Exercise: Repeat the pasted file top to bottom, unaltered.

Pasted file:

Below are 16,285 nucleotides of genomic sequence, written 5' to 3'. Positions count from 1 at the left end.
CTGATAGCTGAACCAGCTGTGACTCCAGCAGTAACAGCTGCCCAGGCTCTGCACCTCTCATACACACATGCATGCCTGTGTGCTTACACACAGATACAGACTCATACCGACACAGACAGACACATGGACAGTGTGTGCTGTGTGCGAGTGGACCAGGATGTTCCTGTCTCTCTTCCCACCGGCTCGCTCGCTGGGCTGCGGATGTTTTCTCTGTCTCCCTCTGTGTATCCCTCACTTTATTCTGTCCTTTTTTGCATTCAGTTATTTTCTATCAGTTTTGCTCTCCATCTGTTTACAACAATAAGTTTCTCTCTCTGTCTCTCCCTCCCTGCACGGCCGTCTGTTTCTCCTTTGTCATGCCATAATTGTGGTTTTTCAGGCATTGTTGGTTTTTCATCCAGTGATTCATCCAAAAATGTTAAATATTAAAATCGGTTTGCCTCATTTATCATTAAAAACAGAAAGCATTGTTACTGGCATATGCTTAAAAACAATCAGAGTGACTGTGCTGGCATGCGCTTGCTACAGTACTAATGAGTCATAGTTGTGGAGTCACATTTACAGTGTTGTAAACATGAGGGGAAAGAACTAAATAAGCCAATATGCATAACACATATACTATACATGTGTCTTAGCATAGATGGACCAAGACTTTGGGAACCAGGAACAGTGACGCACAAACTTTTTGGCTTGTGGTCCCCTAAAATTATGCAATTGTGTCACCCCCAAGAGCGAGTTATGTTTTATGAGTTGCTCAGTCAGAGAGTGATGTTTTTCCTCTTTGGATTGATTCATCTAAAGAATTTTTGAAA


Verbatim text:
Below are 16,285 nucleotides of genomic sequence, written 5' to 3'. Positions count from 1 at the left end.
CTGATAGCTGAACCAGCTGTGACTCCAGCAGTAACAGCTGCCCAGGCTCTGCACCTCTCATACACACATGCATGCCTGTGTGCTTACACACAGATACAGACTCATACCGACACAGACAGACACATGGACAGTGTGTGCTGTGTGCGAGTGGACCAGGATGTTCCTGTCTCTCTTCCCACCGGCTCGCTCGCTGGGCTGCGGATGTTTTCTCTGTCTCCCTCTGTGTATCCCTCACTTTATTCTGTCCTTTTTTGCATTCAGTTATTTTCTATCAGTTTTGCTCTCCATCTGTTTACAACAATAAGTTTCTCTCTCTGTCTCTCCCTCCCTGCACGGCCGTCTGTTTCTCCTTTGTCATGCCATAATTGTGGTTTTTCAGGCATTGTTGGTTTTTCATCCAGTGATTCATCCAAAAATGTTAAATATTAAAATCGGTTTGCCTCATTTATCATTAAAAACAGAAAGCATTGTTACTGGCATATGCTTAAAAACAATCAGAGTGACTGTGCTGGCATGCGCTTGCTACAGTACTAATGAGTCATAGTTGTGGAGTCACATTTACAGTGTTGTAAACATGAGGGGAAAGAACTAAATAAGCCAATATGCATAACACATATACTATACATGTGTCTTAGCATAGATGGACCAAGACTTTGGGAACCAGGAACAGTGACGCACAAACTTTTTGGCTTGTGGTCCCCTAAAATTATGCAATTGTGTCACCCCCAAGAGCGAGTTATGTTTTATGAGTTGCTCAGTCAGAGAGTGATGTTTTTCCTCTTTGGATTGATTCATCTAAAGAATTTTTGAAA